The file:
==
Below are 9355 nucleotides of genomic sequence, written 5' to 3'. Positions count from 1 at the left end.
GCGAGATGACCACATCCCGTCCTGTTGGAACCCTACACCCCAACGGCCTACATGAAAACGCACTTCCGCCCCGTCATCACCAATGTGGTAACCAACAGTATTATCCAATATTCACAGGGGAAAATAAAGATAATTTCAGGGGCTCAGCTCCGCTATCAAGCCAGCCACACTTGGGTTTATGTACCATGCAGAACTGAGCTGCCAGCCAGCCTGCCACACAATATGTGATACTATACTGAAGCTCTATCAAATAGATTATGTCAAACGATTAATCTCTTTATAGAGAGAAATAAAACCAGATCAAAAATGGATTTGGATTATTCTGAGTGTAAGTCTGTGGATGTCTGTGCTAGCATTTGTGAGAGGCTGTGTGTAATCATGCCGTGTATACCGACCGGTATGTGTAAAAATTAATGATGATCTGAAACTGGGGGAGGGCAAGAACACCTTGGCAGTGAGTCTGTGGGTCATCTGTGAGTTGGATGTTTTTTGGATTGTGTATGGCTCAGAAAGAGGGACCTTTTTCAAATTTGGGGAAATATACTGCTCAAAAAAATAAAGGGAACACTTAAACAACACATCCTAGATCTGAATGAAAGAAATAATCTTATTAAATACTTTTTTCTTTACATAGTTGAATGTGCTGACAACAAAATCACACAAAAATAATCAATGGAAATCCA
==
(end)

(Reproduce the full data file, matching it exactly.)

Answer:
Below are 9355 nucleotides of genomic sequence, written 5' to 3'. Positions count from 1 at the left end.
GCGAGATGACCACATCCCGTCCTGTTGGAACCCTACACCCCAACGGCCTACATGAAAACGCACTTCCGCCCCGTCATCACCAATGTGGTAACCAACAGTATTATCCAATATTCACAGGGGAAAATAAAGATAATTTCAGGGGCTCAGCTCCGCTATCAAGCCAGCCACACTTGGGTTTATGTACCATGCAGAACTGAGCTGCCAGCCAGCCTGCCACACAATATGTGATACTATACTGAAGCTCTATCAAATAGATTATGTCAAACGATTAATCTCTTTATAGAGAGAAATAAAACCAGATCAAAAATGGATTTGGATTATTCTGAGTGTAAGTCTGTGGATGTCTGTGCTAGCATTTGTGAGAGGCTGTGTGTAATCATGCCGTGTATACCGACCGGTATGTGTAAAAATTAATGATGATCTGAAACTGGGGGAGGGCAAGAACACCTTGGCAGTGAGTCTGTGGGTCATCTGTGAGTTGGATGTTTTTTGGATTGTGTATGGCTCAGAAAGAGGGACCTTTTTCAAATTTGGGGAAATATACTGCTCAAAAAAATAAAGGGAACACTTAAACAACACATCCTAGATCTGAATGAAAGAAATAATCTTATTAAATACTTTTTTCTTTACATAGTTGAATGTGCTGACAACAAAATCACACAAAAATAATCAATGGAAATCCA